Mexican Trust – Fideicomiso

By far the most asked question during the process of purchasing real estate in Mexico. Don’t let legal terms confuse you. You rightfully and legally own your property. It is very simple actually, and no, it is not a 99-year lease. The concepts and processes are pretty straight forward. As a foreigner, two ways you can own real estate in Mexico are:

  • Mexican Corporation
  • Mexican Trust called Fideicomiso


A Mexican corporation is incorporated and owned in a fee simple title to property, regardless of size, location, value, or purposes of it. This is generally recommended for investors that are looking to develop and/or acquire more than one real estate transaction.

Mexican corporations work in a similar way to American corporations, and there is no limit as to the number, citizenship, or nature of the shareholders. Check with your legal representation as there are multiple corporate structures and some of which are more beneficial to foreigners.

Also, for tax purposes, developing and/or commercial expenses are better deducted through a corporation than through a Trust.


This method is the most utilized for a private investor or a residential piece of property, without commercial purposes.

Mexican law provides that foreign individuals and/or entities (including foreign trusts) may own fee simple title to land in all of Mexico, except in the so-called “Restricted Zone”, which is the strip of land that goes along the shores (50 kms. inland) and the borderlines (100 kms. inland). Therefore, when land is purchased directly or indirectly by foreigners through foreign entities or trusts, it is typically bought through a Mexican trust or “fideicomiso”.

The following three persons are listed in the fideicomiso:

    • The Trustor

The Mexican owner of land that originally conveys the property into the trust

    • The Trustee

The Mexican financial institution that holds title to the property

    • The Beneficiary:

The individual(s) or entity(ies), national or foreign, of the Trust: that has the authority to instruct the Trustee in connection with the property

The purchase of property through a trust works in a very similar fashion as a regular purchase and sale transaction: the seller (‘Trustor’ or ‘Settlor’) shall execute a trust agreement, whereby a trust is created and title is conveyed to a Mexican bank (‘Trustee’) for a purchase price, and the Mexican bank accepts such conveyance, in the understanding that (i) the purchase price is paid by a third party (normally a foreigner), who is appointed Beneficiary of such Trust, (ii) the bank acquires title, acting on behalf of such third party and, therefore, (iii) the bank is not allowed to take any act or decision regarding the property unless it is instructed in such sense by the Beneficiary, who has all decision rights.

Then, in practice, although the bank has the nominal title to the property, they do not get involved at all in the maintenance or management of the property. The Beneficiary of the Trust is the person deciding about the development, lease, sale, mortgage or whatsoever regarding said property.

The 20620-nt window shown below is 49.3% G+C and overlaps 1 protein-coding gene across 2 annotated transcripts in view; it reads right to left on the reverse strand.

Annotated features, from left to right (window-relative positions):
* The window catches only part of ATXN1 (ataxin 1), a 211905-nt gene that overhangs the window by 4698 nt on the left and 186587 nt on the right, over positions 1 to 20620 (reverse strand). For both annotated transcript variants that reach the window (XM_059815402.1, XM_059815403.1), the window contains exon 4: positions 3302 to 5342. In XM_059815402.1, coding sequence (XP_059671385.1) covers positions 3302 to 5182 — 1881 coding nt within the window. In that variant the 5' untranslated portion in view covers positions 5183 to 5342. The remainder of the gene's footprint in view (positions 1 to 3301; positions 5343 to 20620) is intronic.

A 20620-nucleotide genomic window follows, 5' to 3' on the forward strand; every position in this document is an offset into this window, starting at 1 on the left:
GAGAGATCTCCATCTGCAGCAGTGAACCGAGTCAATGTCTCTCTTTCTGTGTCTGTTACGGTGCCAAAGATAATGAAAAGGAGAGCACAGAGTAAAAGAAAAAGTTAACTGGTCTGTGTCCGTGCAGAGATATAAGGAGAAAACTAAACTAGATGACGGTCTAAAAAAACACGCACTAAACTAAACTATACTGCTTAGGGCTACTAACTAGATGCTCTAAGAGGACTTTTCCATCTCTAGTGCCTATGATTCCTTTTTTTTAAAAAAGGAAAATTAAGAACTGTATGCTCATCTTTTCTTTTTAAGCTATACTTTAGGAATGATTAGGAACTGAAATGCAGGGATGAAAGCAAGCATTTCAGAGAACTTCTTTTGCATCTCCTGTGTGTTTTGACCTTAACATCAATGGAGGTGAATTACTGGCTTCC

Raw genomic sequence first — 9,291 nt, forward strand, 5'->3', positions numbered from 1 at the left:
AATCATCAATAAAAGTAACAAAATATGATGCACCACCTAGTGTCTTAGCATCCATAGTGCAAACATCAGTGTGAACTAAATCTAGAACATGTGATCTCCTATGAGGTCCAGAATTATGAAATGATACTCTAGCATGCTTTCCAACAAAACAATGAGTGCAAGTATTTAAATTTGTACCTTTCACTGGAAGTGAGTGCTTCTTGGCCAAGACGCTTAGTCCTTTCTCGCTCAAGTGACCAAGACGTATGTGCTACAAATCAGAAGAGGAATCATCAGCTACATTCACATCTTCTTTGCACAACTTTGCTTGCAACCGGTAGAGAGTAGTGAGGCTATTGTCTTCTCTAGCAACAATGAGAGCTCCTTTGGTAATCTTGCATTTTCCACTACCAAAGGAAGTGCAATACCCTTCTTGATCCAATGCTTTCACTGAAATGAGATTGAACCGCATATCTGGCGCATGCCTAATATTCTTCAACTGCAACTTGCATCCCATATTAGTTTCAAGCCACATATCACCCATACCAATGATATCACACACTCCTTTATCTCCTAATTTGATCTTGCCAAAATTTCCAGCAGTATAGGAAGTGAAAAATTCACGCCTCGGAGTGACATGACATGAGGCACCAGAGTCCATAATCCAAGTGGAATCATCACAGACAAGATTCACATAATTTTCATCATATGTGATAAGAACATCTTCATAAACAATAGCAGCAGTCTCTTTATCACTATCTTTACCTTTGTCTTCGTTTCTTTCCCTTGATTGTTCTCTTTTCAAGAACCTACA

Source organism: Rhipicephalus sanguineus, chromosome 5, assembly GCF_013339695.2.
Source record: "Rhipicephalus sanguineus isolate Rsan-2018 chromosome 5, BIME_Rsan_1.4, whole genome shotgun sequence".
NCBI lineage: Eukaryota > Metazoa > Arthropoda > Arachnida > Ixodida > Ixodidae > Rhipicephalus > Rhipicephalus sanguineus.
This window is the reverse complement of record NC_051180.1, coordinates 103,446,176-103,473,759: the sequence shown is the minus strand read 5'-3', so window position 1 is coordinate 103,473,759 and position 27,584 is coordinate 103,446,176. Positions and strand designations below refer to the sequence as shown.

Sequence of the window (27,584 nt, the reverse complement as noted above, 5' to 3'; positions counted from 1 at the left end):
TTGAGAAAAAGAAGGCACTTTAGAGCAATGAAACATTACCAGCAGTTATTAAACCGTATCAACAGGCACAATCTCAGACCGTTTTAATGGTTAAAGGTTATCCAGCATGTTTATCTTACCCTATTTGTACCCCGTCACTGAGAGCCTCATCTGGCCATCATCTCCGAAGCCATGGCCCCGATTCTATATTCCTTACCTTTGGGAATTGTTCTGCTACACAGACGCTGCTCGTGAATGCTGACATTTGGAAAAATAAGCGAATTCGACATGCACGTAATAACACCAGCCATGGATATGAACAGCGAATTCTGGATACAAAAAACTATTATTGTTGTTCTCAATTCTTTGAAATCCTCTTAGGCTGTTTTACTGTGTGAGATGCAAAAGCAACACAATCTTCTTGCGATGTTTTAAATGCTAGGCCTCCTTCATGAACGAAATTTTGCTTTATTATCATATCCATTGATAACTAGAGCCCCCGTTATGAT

Typically, the bank has no activity, except in case of litigation, when the Trustee shall grant the Beneficiary’s attorneys a special Power of Attorney to appear in court on behalf of the Trustee, nominal owner of the property.

In addition, the property held in trust is kept in a “Fiduciary Division”, so it is never considered an asset of the bank, so no creditor of the bank may go after the property, ever.

When the property to be purchased is already in a trust, the buyer may elect on whether to continue on said trust (by assuming the existing trust rights of the selling beneficiary) or to terminate the existing trust and have the property conveyed into a new trust.

These trusts have a 50-year life, with the option of an immediate renewal for another 50-year period; thereafter, the property should be sold to a person with capacity to acquire title (however, the trend is to liberalize the ownership, so most likely, such requirement will be eliminated in some years).

A specific permit from the Foreign Relations Secretary is required to set up a trust and the relevant Trust Agreement needs to be contained in a Deed, signed by the parties thereof in front of a Mexican Notary Public, and should be recorded at the Cadaster Offices, at the Public Registry of the Property and at the Foreign Investment Registry. Your closing attorney will help with this process as they are regular activities for 60% of real estate that is closed in Los Cabos.

Thereafter, no further permit or notice is required, unless one or more of the parties thereof vary, or the properties subject to the Trust are modified, either by purchase of additional land, merger, subdivision, etc.

On average trustee bank charges an annual fee of around $550.00 US dollars.

This article was written by RODRIGO GOMEZ, for informational purposes only and are not legal advice or a substitute for legal counsel. This information is not intended to create, and receipt of it does not constitute, an attorney-client relationship. You should not rely or act upon this information without seeking professional counsel.

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